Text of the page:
Getting hooked into the exciting world of computer-based home recording can be the adventure of a lifetime. No, really, it can take a lifetime. I remember my initial foray into this extensive hobby. It all started when I was 14, and my parents bought me a cassette-based Tascam 4-track recording unit. I was completely blown away with it--I mean, I could layer myself up to four times! That was insane! I produced many a terrible demo before I realized that my audio-quality was significantly lacking. A friend of mine was pumping out (equally terrible) demos, but his audio quality was practically crystal clear. He let me in on his little secret: he did it on a computer.
"What!" I thought to myself, "on a computer, he says!" Upon hearing this, I downloaded a free DAW and started recording directly from my computer's 1/8" audio input using a basic $20 Radioshack microphone. It sounded a little better than my dingy Tascam, but not by much, and I was immediately discouraged. I experimented with it--tried different microphone placements, changed volume controls, tried to perform better (!), but none of these techniques were working at all. It still sounded empty and full of weird, digital static. A few years and hundreds of awful songs later, I finally discovered the secret to effective home-recording: dedicated hardware interfaces.
So Many Choices...
Finding a recording interface was not difficult for me in the early 2000s, and it's even easier today. They're available practically everywhere--from the biggest big box stores all the way down to the tiniest little music shops. Pricing is also a variety game, and recording-interfaces cost anywhere from the dirt cheap (slightly above the $50 mark) to the ridiculously spendy (think refinance your home expensive). This little guide is designed to appeal to the more frugal-minded bunch amongst us, since home recording really shouldn't be a luxury out of our reach.
Cheap is Good...But What Are the Drawbacks?
Alas, submitting to budget recording hardware will shed light on several limitations, and you're always going to "get what you pay for." With that, though, as with any electronics purchase, it all boils down to your needs and expectations. If you're looking for a way to record a 20-piece orchestra, then these budget interfaces probably won't cut it. If you need to capture your six piece progressive rock outfit in all its intricate glory, then some of these may work for you, but you're going to need additional hardware (mixers, talent, etc) to get these to work. If you're looking to record yourself with a few single instruments, then buddy, you're in luck, 'cause any one of these babies will make you sound like a star!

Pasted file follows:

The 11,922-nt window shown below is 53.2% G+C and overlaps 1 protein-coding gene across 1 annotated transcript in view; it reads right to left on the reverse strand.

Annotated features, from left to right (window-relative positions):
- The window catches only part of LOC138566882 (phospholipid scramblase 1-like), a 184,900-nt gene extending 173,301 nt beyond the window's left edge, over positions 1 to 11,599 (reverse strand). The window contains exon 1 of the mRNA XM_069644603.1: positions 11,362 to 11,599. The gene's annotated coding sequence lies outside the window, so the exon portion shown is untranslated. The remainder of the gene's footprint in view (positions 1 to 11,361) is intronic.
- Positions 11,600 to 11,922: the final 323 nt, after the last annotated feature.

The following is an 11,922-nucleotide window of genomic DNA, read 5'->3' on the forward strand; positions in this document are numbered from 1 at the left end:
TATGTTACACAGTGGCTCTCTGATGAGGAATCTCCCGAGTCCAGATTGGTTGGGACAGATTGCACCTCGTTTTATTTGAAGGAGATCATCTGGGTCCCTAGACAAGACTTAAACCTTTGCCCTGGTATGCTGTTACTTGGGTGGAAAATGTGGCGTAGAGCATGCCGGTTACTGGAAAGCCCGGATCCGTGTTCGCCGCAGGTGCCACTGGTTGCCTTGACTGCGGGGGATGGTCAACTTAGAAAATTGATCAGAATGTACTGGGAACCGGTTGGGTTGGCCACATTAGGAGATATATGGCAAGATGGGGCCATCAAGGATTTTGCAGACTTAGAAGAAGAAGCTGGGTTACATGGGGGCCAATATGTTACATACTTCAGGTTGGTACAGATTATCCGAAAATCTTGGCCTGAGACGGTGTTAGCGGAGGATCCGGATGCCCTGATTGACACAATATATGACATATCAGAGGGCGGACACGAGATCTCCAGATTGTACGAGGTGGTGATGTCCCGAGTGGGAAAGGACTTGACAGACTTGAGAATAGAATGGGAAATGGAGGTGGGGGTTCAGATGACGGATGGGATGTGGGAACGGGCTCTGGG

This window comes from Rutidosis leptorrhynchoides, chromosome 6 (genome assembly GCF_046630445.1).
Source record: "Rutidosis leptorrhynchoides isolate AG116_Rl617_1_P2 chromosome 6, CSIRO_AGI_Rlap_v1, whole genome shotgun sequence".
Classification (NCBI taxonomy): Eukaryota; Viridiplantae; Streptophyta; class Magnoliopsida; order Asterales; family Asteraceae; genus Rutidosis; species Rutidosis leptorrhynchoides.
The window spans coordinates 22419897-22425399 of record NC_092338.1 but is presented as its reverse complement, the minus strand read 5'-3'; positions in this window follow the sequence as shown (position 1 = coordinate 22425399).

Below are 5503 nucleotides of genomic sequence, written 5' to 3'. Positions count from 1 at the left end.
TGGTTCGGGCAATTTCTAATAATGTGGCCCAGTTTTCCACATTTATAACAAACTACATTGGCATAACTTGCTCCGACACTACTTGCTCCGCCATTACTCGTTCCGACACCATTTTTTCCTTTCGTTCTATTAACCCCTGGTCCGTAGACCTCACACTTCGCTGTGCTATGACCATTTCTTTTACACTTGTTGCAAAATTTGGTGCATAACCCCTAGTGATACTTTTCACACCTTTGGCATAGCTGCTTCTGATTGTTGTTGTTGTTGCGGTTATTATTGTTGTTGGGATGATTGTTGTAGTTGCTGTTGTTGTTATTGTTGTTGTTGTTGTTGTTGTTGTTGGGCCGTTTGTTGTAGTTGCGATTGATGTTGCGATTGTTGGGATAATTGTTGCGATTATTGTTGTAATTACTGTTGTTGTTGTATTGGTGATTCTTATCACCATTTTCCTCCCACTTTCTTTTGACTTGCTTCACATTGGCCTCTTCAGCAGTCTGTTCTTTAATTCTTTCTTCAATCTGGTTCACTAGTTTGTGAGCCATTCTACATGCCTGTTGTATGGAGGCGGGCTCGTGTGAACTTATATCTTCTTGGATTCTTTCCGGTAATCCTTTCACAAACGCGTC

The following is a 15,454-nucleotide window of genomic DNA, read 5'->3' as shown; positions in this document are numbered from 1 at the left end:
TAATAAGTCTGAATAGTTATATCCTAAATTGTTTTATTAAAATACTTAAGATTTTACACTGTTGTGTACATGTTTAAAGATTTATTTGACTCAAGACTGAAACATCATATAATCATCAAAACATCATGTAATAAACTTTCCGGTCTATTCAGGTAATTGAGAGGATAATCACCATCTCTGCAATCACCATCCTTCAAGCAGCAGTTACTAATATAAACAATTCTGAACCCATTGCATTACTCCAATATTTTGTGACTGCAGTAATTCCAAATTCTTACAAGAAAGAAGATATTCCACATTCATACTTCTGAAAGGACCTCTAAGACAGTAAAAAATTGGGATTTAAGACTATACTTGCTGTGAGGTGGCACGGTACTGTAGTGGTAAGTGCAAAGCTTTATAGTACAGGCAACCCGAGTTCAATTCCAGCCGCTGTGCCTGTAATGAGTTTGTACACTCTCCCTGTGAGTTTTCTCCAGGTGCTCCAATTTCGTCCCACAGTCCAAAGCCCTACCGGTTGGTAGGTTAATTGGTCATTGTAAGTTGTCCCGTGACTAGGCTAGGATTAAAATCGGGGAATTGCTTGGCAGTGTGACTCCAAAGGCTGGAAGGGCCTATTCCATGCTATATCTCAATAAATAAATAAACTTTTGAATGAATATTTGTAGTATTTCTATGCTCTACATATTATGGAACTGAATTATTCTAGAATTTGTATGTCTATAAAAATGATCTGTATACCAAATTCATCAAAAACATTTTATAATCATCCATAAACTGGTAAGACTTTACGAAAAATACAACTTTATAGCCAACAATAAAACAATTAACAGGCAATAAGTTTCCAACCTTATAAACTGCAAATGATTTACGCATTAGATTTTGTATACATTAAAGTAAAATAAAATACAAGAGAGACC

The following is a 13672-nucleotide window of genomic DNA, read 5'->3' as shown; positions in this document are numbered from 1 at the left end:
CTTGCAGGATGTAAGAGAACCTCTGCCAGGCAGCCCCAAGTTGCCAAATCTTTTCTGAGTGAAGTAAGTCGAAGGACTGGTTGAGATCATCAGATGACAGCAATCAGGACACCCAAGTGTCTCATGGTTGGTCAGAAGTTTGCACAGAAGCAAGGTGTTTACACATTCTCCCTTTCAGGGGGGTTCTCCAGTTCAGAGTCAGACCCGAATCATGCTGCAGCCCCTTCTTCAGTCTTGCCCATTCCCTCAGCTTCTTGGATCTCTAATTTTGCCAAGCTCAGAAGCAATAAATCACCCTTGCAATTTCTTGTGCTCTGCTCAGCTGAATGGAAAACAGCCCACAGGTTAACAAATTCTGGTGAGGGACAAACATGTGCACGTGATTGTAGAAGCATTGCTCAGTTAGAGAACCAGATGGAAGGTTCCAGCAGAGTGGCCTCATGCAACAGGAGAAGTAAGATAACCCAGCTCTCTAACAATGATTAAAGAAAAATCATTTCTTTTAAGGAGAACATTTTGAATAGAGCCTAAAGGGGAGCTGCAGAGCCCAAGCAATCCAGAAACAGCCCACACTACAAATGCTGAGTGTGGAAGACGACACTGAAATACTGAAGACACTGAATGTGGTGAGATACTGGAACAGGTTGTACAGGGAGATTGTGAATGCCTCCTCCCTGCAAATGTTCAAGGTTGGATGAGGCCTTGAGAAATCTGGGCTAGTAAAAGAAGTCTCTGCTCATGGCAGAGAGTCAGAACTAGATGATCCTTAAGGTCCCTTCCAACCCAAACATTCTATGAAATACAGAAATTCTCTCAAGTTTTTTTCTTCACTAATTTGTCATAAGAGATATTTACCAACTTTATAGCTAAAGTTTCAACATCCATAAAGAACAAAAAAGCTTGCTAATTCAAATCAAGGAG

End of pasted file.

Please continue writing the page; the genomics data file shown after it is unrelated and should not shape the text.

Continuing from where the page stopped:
Perhaps we are getting a little ahead of ourselves with all of this "star" talk, but truth be told, these budget interfaces are going to work best with a one-person jack-of-all-trades type situation. Here are a few limitations that can be generalized from most sub $100 offerings:
- Amount of simultaneously recordable tracks. Again, if you're looking for a quick and easy way to record a large ensemble, then you're probably better off simply renting out studio space. Most of these units are only capable of recording one to two tracks at a time. You can always layer tracks with your favorite DAW, but get comfy playing over yourself. It's a reality that home-recording hobbyists must face.
- Build Quality. You know the difference between an American-made Fender Telecaster and Chinese made Squire Telecaster? Well, there are a lot of differences, but a major one is build quality. Compromises must be made in order to make these units affordable for you and profitabel for the manufacturer. This isn't to suggest that your new recording unit is going to fall apart a week after you buy it, but always be kind to your budget hardware. A loose connection or a broken knob can render the equipment useless, unless, of course, you're handy with a soldering iron.
- Number of Inputs/Type of Inputs. Consider how you wish to use your hardware. If you like recording your guitar/keyboard direct, then a 1/4" input is necessary. If you're a microphone kind of person, then you'll need an XLR input. If you want to record two microphones at the same time, you'll need two XLR inputs. If you wish to record guitar direct while simultaneously singing into a microphone, you'll need a 1/4" input and an XLR input. You get the idea. The number/type of inputs isn't necessarily a deal-breaker--you could always invest in an external mixer and solve that issue for another $50-$100--but consider your budget. If you find a cheap hardware interface that does everything you need it to, then spending more money is not necessary.